Cecily Strong, Alec Baldwin (Screenshot: NBC)

Too often, Saturday Night Live doesn’t take full advantage of the whole “live” thing, but when the show clearly scraps its plans in order to incorporate some late-breaking events, it’s bracing. Or thoroughly disgusting, like the switcheroo in last night’s cold open. Appearing ready to rehash Tuesday’s dully contentious vice presidential debate, the conspicuously announced rebroadcast of same was interrupted by a report on Republican presidential nominee Donald’s Trump’s misogynist comments from 2005, the recordings of which only came to light on Friday.


SNL campaign-season ringer Alec Baldwin returned as his bellicose Trump, telling CNN anchor Brooke Baldwin (Cecily Strong) his side of a story that’s sent even some of his staunchest GOP supporters fleeing. (In fear of bad press and lost votes, if not actual outrage). Baldwin’s Trump accurately depicts real-world Trump’s constitutional inability to admit wrongdoing or criticism: He invents a word that sounds something like “apple-ogize,” and gives a qualified “sorry” to anyone who was offended while giving equal props to the “other half” of the world he claims was turned on by an outright admission of habitual sexual assault. Additionally, he immediately turns on veep pick Mike Pence (“I’ll always have Pence”) once the anchor informs him that Pence has canceled all upcoming campaign events. (“Mike Pence is a loser.”) He also—in a move that left the SNL audience gasping—happily blurts out the now-infamous Trump-ism “Grab ’em by the pussy” after the anchor stumbles over a more delicate turn of the phrase.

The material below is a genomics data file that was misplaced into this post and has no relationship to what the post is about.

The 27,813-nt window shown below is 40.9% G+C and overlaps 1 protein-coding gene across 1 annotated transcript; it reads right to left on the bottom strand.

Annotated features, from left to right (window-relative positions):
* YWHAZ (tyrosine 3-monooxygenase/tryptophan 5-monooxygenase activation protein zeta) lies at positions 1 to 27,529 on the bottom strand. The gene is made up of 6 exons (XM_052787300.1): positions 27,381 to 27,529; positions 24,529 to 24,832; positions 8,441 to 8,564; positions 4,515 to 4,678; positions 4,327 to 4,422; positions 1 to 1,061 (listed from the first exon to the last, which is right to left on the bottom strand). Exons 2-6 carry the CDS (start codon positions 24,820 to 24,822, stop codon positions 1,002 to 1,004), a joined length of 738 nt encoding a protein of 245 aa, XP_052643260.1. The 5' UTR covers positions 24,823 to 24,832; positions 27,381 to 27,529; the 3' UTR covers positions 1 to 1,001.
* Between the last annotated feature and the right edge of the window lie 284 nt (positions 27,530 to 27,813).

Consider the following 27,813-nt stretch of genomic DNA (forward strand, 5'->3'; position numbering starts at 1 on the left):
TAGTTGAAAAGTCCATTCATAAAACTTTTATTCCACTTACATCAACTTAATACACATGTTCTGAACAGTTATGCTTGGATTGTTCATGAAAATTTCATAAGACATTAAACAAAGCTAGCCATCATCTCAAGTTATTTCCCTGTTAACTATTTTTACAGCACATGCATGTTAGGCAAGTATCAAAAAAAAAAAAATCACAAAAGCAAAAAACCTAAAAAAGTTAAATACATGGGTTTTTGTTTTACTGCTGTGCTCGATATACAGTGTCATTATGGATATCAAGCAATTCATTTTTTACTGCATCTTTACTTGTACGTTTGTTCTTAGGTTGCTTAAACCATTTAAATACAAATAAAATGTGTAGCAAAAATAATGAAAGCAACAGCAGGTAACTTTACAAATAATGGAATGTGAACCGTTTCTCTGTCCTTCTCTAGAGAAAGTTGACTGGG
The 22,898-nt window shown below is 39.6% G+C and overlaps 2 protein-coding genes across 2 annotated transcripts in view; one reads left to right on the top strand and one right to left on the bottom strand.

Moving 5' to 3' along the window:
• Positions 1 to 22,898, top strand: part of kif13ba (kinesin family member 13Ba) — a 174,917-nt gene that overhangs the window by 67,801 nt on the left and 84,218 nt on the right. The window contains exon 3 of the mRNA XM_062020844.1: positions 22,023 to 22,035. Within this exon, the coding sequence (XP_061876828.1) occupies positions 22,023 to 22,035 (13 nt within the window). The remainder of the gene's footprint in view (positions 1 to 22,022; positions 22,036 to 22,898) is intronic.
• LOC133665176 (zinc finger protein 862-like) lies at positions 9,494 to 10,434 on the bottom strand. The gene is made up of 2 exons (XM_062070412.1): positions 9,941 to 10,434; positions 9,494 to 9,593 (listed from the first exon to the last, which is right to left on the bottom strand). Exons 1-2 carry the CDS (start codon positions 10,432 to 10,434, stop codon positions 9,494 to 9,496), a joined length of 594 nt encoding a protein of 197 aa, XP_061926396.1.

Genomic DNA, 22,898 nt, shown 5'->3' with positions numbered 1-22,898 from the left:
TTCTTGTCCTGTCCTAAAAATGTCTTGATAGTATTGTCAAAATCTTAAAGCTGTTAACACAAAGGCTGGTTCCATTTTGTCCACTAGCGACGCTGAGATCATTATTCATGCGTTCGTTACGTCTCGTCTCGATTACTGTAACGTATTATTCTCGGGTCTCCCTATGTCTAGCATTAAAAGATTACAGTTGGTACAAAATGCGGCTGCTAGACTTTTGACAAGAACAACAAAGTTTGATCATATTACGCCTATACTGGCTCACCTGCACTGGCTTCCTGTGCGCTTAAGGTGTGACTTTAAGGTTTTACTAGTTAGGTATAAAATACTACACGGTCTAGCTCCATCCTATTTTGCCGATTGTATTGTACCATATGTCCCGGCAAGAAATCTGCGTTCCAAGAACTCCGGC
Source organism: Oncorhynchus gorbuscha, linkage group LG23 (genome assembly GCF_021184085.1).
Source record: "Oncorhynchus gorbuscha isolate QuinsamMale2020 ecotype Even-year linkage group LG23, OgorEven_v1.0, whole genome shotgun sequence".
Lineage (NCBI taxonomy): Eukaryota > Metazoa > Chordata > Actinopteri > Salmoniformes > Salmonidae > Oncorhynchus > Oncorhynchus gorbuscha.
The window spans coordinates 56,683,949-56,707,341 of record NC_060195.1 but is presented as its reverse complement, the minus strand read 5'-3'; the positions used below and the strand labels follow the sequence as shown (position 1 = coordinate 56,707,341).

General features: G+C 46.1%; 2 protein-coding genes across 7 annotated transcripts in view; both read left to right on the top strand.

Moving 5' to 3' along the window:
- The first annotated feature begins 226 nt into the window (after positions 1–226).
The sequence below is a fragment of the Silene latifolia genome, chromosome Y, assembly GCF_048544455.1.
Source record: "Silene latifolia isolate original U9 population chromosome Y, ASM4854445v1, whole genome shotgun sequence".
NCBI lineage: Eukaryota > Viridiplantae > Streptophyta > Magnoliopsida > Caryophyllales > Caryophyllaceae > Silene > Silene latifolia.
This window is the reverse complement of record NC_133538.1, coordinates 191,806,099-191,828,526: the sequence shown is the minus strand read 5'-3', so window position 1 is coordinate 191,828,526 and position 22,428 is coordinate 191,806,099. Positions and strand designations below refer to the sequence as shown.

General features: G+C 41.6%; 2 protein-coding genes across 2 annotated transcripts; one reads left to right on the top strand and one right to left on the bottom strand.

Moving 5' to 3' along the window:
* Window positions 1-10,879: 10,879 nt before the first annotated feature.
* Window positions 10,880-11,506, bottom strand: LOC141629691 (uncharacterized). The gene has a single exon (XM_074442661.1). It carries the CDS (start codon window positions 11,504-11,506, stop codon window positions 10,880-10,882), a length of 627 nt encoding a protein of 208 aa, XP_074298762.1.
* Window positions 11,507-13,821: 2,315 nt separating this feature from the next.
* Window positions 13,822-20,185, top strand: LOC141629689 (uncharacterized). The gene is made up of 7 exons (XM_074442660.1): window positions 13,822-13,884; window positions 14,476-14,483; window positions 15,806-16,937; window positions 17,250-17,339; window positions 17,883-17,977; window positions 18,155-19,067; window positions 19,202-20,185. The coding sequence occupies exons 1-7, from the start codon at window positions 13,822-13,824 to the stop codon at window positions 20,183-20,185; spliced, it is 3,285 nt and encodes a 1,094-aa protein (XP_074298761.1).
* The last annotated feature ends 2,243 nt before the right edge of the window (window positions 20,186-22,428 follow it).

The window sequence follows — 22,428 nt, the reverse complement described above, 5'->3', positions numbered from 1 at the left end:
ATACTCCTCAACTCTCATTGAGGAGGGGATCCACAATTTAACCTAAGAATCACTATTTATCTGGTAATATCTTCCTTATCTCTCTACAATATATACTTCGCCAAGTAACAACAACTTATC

The Lin-Manuel Miranda-hosted episode was especially harsh on Trump, his most recent jaw-dropping bullshit apparently convincing Lorne Michaels and company that’s it’s safe now to completely turn on last season’s most controversial host. Among the many anti-Trump jokes and sketches, Miranda barely stopped himself from calling Trump “a piece of shit” in an excellent, Hamilton-inspired musical monologue; Weekend Update was unsparingly vicious. The cold open derived most of its laughs from Alec Baldwin’s impression, Kate McKinnon’s toothily gleeful Hillary Clinton, and Trump repeatedly saying even more terrible things while his mic was on, with Strong’s character growing steadily more creeped out the more Trump tried to justify himself, at one point hugging herself in a futile attempt to stay calm. Or perhaps sane. In an election season, as Miranda sings in his monologue, even more contentious than the one that ended up with a duel in Weehawken, she’s not alone.